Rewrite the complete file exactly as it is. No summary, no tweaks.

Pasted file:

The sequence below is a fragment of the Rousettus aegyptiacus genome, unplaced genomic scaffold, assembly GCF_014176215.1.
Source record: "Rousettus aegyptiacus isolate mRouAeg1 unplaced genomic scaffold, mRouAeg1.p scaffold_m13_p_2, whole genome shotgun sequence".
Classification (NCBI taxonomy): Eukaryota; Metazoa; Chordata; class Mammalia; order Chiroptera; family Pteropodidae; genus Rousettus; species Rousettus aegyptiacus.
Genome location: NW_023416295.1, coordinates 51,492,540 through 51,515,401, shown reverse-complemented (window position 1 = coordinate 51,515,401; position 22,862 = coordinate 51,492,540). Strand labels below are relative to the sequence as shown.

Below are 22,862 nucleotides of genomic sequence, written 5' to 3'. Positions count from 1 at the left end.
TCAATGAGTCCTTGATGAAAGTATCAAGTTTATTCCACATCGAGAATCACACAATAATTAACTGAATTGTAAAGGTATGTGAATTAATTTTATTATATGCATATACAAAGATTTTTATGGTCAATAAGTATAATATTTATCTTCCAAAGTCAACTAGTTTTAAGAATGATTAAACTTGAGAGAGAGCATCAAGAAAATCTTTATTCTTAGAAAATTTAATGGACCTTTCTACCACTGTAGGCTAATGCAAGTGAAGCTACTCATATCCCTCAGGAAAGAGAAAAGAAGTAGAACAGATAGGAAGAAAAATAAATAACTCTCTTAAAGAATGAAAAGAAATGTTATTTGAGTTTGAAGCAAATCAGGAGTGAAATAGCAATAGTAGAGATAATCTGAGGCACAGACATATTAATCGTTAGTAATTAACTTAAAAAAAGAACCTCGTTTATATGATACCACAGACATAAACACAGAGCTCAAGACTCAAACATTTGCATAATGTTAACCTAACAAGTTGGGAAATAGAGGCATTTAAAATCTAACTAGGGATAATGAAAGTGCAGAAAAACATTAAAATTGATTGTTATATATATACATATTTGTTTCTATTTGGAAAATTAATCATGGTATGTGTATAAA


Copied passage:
The sequence below is a fragment of the Rousettus aegyptiacus genome, unplaced genomic scaffold, assembly GCF_014176215.1.
Source record: "Rousettus aegyptiacus isolate mRouAeg1 unplaced genomic scaffold, mRouAeg1.p scaffold_m13_p_2, whole genome shotgun sequence".
Classification (NCBI taxonomy): Eukaryota; Metazoa; Chordata; class Mammalia; order Chiroptera; family Pteropodidae; genus Rousettus; species Rousettus aegyptiacus.
Genome location: NW_023416295.1, coordinates 51,492,540 through 51,515,401, shown reverse-complemented (window position 1 = coordinate 51,515,401; position 22,862 = coordinate 51,492,540). Strand labels below are relative to the sequence as shown.

Below are 22,862 nucleotides of genomic sequence, written 5' to 3'. Positions count from 1 at the left end.
TCAATGAGTCCTTGATGAAAGTATCAAGTTTATTCCACATCGAGAATCACACAATAATTAACTGAATTGTAAAGGTATGTGAATTAATTTTATTATATGCATATACAAAGATTTTTATGGTCAATAAGTATAATATTTATCTTCCAAAGTCAACTAGTTTTAAGAATGATTAAACTTGAGAGAGAGCATCAAGAAAATCTTTATTCTTAGAAAATTTAATGGACCTTTCTACCACTGTAGGCTAATGCAAGTGAAGCTACTCATATCCCTCAGGAAAGAGAAAAGAAGTAGAACAGATAGGAAGAAAAATAAATAACTCTCTTAAAGAATGAAAAGAAATGTTATTTGAGTTTGAAGCAAATCAGGAGTGAAATAGCAATAGTAGAGATAATCTGAGGCACAGACATATTAATCGTTAGTAATTAACTTAAAAAAAGAACCTCGTTTATATGATACCACAGACATAAACACAGAGCTCAAGACTCAAACATTTGCATAATGTTAACCTAACAAGTTGGGAAATAGAGGCATTTAAAATCTAACTAGGGATAATGAAAGTGCAGAAAAACATTAAAATTGATTGTTATATATATACATATTTGTTTCTATTTGGAAAATTAATCATGGTATGTGTATAAA